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Five Questions With…Professor Felicia Knaul

15 August 2018

Following the UK launch of the Lancet Commission on Palliative Care and the growing global support and interest in palliative care we caught up with one of the lead authors of the report and Director, University of Miami Institute for Advanced Study of the Americas Professor Felicia Knaul.

What is the principle conclusion of the report?

The Lancet Commission on Global Access to Palliative Care and Pain Relief was formed to unmask and understand the global burden of suffering and how access to palliative care, the improvement of life quality for patients and their families as they face life-limiting and life-threatening diseases, must be expanded to alleviate unnecessary suffering. In order to accomplish this, the Commission developed a new framework to measure the global burden of physical and psychological suffering associated with disease and injury through a Serious Health-Related Suffering (SHS) metric.

The Report uncovered one of the greatest inequities of global health today – a staggering and largely ignored pain crisis. More than 61 million people, including more than 5 million children, experience SHS each year that can be alleviated by palliative care, but unfortunately, we estimated that at least 80% of those experiencing SHS live in low- and middle- income countries where access to basic palliative care and pain relief is severely lacking or unavailable.

Immediate-release oral and injectable morphine, an inexpensive and effective medication, is critical to palliative care and to the alleviation of pain and suffering associated with other conditions and medical interventions, yet the majority of countries lack access. This has resulted in a global pain divide, what the Commission considers the core of the “access abyss”, where the poorest half of the world’s population live in countries with less than 1% of the distributed opioid (in morphine-equivalent) that is necessary to alleviate avoidable pain and suffering.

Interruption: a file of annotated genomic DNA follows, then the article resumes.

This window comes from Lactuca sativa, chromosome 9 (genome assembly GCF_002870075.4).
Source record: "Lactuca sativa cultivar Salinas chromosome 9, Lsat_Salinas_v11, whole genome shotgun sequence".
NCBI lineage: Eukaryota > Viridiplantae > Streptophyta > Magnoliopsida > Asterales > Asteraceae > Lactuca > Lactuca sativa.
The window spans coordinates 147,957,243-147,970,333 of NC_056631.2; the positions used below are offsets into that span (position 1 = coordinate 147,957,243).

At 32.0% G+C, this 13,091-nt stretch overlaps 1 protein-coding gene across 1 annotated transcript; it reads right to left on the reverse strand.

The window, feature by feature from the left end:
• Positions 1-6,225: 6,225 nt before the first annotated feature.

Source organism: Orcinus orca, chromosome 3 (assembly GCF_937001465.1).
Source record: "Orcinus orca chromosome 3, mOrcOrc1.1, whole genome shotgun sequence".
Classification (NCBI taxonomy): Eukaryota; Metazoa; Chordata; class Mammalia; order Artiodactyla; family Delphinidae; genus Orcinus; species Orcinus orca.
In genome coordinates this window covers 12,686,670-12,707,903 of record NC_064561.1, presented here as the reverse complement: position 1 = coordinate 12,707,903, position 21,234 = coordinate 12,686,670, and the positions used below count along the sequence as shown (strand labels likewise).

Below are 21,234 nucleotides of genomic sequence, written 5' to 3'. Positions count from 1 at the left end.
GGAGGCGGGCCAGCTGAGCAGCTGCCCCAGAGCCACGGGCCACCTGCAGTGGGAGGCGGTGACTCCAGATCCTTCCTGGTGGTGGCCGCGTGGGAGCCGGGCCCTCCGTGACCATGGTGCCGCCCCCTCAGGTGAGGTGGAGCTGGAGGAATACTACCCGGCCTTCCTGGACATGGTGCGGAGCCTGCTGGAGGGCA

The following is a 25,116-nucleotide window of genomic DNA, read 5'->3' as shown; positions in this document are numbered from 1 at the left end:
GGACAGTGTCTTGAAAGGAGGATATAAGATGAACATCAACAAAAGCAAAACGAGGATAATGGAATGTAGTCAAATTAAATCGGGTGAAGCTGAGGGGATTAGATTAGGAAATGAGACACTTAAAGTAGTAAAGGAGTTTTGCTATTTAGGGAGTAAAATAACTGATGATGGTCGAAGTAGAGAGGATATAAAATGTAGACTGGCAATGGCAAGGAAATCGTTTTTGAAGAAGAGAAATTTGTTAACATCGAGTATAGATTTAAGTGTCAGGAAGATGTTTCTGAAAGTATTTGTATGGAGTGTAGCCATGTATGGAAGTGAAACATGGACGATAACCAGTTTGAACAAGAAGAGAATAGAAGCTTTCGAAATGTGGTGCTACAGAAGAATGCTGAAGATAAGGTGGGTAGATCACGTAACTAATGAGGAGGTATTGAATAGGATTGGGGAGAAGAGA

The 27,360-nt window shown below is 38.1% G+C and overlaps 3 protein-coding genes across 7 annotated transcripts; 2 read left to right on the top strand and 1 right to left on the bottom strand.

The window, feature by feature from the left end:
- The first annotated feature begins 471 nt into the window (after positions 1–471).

The Report, co-authored by 61 global experts from 25 countries and co-chaired by myself and Dr. Paul Farmer, titled, “Alleviating the access abyss in palliative care and pain relief—an imperative of universal health coverage,” offers strategies for national and global health systems to integrate palliative care into Universal Health Care (UHC) efforts and ensure access for all by 2030 in line with Sustainable Development Goal

With the UK’s launch of the Lancet Commission Report: “Alleviating the access abyss in palliative care and pain relief – an imperative of universal health coverage” just a couple of weeks ago, what are your thoughts on the UK’s role in furthering palliative care?

The UK launch of the Report brought together many key leaders for palliative care and ignited a sense of urgency and commitment to elevate patient-centered care in the UK, Europe, the Commonwealth, and the world.

The UK is one of a few countries leading the way on pursuing a balanced approach to maximize access to morphine and pain relief medications, while minimizing the risk of non-medical use. However, the UK still has work to do to fully integrate palliative care into all levels of the health system, providing care throughout the disease cycle and throughout a person’s life course – for all people regardless of income or geographic location. This is especially true for cancer, where palliative and supportive care should be integrated at the time of diagnosis, and not just siloed into end-of-life care.